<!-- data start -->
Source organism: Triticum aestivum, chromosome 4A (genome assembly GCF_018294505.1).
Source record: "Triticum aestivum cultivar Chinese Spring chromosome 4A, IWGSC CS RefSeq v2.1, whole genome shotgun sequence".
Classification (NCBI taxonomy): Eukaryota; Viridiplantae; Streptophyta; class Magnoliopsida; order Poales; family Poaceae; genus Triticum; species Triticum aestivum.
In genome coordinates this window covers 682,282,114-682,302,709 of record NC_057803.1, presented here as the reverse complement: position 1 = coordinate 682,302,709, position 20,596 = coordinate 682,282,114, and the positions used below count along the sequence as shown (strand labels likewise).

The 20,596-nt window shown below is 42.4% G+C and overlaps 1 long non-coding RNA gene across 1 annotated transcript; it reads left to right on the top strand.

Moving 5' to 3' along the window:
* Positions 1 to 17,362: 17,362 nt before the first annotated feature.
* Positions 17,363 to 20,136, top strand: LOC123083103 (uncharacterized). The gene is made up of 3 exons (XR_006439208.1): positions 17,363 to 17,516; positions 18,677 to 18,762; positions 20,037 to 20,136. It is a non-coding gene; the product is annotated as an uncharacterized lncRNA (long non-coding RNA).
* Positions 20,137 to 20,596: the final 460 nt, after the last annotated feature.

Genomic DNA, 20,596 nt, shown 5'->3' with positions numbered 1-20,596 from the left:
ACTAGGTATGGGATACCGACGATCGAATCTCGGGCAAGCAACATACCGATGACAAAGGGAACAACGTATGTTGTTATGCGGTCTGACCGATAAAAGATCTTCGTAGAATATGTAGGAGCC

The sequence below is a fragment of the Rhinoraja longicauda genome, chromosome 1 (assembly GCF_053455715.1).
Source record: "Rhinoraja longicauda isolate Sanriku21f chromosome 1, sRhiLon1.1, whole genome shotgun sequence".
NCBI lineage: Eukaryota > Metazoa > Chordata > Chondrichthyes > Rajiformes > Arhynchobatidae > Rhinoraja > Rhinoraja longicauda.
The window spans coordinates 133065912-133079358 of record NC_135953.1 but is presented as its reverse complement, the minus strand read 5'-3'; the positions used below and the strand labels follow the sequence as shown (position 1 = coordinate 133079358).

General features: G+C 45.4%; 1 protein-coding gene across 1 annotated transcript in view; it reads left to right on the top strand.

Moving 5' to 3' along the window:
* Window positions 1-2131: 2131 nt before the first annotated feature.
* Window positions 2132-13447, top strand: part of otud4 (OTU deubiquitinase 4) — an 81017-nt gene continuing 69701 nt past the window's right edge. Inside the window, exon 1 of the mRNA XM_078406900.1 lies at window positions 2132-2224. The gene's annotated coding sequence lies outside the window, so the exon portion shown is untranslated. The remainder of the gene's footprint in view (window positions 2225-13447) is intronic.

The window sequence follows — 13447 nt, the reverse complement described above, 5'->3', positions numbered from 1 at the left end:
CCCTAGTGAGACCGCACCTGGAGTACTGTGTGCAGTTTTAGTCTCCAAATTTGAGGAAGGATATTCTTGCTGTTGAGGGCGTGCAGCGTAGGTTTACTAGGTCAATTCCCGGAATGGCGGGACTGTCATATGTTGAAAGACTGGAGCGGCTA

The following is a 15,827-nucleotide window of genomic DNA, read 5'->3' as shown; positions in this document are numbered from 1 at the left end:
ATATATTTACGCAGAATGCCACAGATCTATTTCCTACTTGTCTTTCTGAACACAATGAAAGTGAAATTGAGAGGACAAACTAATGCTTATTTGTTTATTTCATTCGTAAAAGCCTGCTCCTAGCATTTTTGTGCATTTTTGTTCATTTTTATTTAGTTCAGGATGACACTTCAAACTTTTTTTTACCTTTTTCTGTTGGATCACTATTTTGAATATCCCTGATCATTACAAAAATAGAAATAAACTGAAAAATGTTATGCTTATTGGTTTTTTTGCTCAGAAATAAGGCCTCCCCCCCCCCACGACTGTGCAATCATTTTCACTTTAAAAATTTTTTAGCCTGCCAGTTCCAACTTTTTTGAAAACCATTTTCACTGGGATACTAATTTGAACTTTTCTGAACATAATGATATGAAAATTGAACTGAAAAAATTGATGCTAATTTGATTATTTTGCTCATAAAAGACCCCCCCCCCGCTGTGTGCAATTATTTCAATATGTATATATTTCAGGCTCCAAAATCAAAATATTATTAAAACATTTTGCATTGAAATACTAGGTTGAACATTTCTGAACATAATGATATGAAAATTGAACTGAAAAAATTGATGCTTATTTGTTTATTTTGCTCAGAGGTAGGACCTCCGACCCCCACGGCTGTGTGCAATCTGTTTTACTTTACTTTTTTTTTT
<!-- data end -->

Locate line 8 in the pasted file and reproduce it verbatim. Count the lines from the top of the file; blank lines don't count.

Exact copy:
* Positions 17,363 to 20,136, top strand: LOC123083103 (uncharacterized). The gene is made up of 3 exons (XR_006439208.1): positions 17,363 to 17,516; positions 18,677 to 18,762; positions 20,037 to 20,136. It is a non-coding gene; the product is annotated as an uncharacterized lncRNA (long non-coding RNA).